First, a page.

Switchfoot continues to grow and surprise listeners! Their 1997 project, The Legend of Chin, was a good debut with some excellent songs, but it felt a little too rough around the edges — a true garage-band, or in their case, a "bedroom-band." This made their sophomore effort New Way to Be Human all the more startling. You could tell frontman and principle songwriter Jon Foreman had strong songwriting potential on Legend of Chin, and then suddenly that flower came to bloom with New Way to Be Human, showcasing more mature songwriting and a stronger band sound.
I'm very happy to report that Learning to Breathe shows Switchfoot is continuing to grow — this is probably Switchfoot's best album to date. Once again the greatest strength of Switchfoot is Jon Foreman's writing. He's got a knack for catchy melodies while hanging it on some interesting chord progressions and instrumentation. And his lyrics are extremely smart for someone of his age and experience, ranging from the melancholic plea of "Learning to Breathe" to the cultural wit of "Poparazzi." There are plenty of strong rock songs on this album — my favorite being the anthemic '70s-meets-'90s feel in "Love Is the Movement." And "Erosion" is one of the most beautiful metaphors I've heard in a praise song: "Oh Spirit fall like rain on my thirsty soul . …Oh sweet erosion, break me and make me whole." The theme of having the courage to change one's life and begin anew runs throughout the album.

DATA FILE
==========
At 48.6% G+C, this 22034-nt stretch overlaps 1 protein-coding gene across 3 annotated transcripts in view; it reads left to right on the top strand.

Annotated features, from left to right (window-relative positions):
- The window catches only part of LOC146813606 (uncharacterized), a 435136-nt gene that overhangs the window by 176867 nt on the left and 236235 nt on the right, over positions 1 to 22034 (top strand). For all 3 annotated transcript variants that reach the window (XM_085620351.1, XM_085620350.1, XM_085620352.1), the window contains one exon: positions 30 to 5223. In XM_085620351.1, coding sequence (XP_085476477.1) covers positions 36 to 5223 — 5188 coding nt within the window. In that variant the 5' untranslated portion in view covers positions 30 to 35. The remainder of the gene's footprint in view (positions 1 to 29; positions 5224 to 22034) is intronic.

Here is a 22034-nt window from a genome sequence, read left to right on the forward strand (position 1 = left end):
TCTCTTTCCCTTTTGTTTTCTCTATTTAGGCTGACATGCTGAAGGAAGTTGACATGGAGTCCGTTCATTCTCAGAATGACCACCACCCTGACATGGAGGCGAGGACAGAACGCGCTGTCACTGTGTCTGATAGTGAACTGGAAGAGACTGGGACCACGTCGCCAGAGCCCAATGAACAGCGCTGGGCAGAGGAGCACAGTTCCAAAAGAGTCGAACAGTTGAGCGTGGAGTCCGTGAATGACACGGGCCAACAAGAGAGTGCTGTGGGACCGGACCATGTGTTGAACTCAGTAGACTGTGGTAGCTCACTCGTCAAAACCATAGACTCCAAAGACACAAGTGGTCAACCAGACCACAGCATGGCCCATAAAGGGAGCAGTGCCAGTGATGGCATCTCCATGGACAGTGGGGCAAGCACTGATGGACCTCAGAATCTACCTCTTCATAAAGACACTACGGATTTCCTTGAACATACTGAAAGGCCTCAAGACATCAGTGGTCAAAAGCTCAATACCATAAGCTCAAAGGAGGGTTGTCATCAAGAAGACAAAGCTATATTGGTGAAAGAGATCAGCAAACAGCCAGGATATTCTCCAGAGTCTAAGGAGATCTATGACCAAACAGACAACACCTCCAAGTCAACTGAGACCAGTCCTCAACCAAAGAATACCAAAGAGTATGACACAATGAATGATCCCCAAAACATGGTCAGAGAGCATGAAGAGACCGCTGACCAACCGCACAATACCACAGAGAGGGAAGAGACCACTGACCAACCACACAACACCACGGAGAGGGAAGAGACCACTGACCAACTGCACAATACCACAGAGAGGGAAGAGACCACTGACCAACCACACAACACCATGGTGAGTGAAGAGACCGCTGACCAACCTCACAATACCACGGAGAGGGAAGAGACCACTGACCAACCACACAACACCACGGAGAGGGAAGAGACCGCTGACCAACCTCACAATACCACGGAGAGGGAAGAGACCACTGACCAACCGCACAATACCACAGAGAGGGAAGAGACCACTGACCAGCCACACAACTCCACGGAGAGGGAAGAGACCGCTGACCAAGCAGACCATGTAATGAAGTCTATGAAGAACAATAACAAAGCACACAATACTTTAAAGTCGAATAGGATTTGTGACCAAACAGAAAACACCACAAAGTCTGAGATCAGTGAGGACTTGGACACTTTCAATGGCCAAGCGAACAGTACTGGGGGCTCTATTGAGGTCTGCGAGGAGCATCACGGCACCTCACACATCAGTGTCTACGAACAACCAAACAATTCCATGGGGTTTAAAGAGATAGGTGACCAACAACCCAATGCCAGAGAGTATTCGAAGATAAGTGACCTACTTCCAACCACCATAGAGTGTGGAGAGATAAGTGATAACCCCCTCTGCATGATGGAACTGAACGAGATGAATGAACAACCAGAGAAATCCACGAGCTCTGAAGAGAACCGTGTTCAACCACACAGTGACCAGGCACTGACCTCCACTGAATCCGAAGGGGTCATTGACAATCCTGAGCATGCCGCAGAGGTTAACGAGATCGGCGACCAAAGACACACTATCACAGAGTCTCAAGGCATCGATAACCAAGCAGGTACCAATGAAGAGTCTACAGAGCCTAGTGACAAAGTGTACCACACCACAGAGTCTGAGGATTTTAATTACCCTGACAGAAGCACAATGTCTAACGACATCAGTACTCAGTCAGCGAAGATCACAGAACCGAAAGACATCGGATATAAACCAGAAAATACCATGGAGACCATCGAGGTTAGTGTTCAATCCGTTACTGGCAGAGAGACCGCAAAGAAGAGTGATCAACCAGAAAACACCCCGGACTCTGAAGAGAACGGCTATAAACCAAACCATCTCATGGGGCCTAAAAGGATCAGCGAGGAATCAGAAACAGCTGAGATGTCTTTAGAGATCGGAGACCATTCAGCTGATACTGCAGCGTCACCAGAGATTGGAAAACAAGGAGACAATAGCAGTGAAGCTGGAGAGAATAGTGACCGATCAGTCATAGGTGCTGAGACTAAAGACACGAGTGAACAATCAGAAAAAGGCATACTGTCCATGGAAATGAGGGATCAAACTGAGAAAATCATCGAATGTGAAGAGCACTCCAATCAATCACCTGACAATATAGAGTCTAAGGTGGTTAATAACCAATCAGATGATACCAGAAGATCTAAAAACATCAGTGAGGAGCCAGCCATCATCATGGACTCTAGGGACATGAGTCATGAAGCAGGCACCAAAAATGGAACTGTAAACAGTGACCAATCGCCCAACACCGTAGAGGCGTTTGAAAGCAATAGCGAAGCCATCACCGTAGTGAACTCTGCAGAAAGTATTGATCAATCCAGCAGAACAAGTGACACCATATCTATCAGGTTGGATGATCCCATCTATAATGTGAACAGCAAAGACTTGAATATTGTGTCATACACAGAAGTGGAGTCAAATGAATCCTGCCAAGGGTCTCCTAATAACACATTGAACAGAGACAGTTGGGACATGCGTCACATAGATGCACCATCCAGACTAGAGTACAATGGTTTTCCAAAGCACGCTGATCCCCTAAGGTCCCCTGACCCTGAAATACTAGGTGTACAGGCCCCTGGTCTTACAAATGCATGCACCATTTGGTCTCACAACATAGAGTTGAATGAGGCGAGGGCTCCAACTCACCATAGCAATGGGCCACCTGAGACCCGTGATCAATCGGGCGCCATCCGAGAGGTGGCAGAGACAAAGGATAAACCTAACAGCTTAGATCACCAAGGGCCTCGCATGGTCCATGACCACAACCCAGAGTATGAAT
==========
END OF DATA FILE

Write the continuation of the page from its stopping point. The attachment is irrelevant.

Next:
As a band, Switchfoot sounds more polished and professional than ever. I'm not suggesting that they now sound overproduced or lost its modern rock edge, but rather that they've taken the rough sound from their first album and gradually forged a finely crafted blade out of it. They know what they are capable of, they do it very well, and then they stretch it a little further. Still, I'd personally like to see them take even more chances in the future. Right now they sometimes sound a little too much like the Foo Fighters, Everclear, and Fastball for their own good. And sometimes Jon Foreman's voice sounds bored or sleepy. In time, it'd be great to see even more passion and originality infused into their music. But I'd say there's a very good chance of that happening based on the improvements demonstrated on Learning to Breathe. This is a Christian band that you must keep an eye and ear on!